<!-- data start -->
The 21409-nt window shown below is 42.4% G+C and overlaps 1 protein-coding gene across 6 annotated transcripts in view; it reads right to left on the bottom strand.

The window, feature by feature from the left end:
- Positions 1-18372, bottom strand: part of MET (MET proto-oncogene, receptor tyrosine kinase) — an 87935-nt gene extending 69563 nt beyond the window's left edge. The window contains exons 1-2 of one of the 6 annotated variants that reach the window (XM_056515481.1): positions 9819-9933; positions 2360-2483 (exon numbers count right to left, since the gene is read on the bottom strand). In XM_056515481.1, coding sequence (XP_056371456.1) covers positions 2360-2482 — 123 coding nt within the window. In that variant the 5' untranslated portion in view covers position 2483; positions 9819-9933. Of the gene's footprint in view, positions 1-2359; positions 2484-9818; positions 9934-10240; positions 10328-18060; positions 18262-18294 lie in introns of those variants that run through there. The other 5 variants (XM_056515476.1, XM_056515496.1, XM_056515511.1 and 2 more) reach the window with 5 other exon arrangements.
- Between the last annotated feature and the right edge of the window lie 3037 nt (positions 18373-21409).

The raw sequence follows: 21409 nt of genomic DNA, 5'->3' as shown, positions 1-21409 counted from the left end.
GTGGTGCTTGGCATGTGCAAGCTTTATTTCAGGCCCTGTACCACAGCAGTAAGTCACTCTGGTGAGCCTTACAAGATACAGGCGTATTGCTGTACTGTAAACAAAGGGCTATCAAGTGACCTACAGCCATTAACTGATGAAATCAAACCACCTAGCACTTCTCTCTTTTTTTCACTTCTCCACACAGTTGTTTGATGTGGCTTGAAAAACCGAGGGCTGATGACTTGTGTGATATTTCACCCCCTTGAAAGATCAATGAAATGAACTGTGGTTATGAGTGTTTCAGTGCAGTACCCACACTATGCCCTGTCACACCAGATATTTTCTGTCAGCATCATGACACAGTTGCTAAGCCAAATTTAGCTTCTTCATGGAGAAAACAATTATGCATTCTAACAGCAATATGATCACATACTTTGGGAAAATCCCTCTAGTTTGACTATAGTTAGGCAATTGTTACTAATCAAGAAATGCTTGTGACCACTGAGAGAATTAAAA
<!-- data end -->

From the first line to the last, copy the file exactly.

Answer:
The 21409-nt window shown below is 42.4% G+C and overlaps 1 protein-coding gene across 6 annotated transcripts in view; it reads right to left on the bottom strand.

The window, feature by feature from the left end:
- Positions 1-18372, bottom strand: part of MET (MET proto-oncogene, receptor tyrosine kinase) — an 87935-nt gene extending 69563 nt beyond the window's left edge. The window contains exons 1-2 of one of the 6 annotated variants that reach the window (XM_056515481.1): positions 9819-9933; positions 2360-2483 (exon numbers count right to left, since the gene is read on the bottom strand). In XM_056515481.1, coding sequence (XP_056371456.1) covers positions 2360-2482 — 123 coding nt within the window. In that variant the 5' untranslated portion in view covers position 2483; positions 9819-9933. Of the gene's footprint in view, positions 1-2359; positions 2484-9818; positions 9934-10240; positions 10328-18060; positions 18262-18294 lie in introns of those variants that run through there. The other 5 variants (XM_056515476.1, XM_056515496.1, XM_056515511.1 and 2 more) reach the window with 5 other exon arrangements.
- Between the last annotated feature and the right edge of the window lie 3037 nt (positions 18373-21409).

The raw sequence follows: 21409 nt of genomic DNA, 5'->3' as shown, positions 1-21409 counted from the left end.
GTGGTGCTTGGCATGTGCAAGCTTTATTTCAGGCCCTGTACCACAGCAGTAAGTCACTCTGGTGAGCCTTACAAGATACAGGCGTATTGCTGTACTGTAAACAAAGGGCTATCAAGTGACCTACAGCCATTAACTGATGAAATCAAACCACCTAGCACTTCTCTCTTTTTTTCACTTCTCCACACAGTTGTTTGATGTGGCTTGAAAAACCGAGGGCTGATGACTTGTGTGATATTTCACCCCCTTGAAAGATCAATGAAATGAACTGTGGTTATGAGTGTTTCAGTGCAGTACCCACACTATGCCCTGTCACACCAGATATTTTCTGTCAGCATCATGACACAGTTGCTAAGCCAAATTTAGCTTCTTCATGGAGAAAACAATTATGCATTCTAACAGCAATATGATCACATACTTTGGGAAAATCCCTCTAGTTTGACTATAGTTAGGCAATTGTTACTAATCAAGAAATGCTTGTGACCACTGAGAGAATTAAAA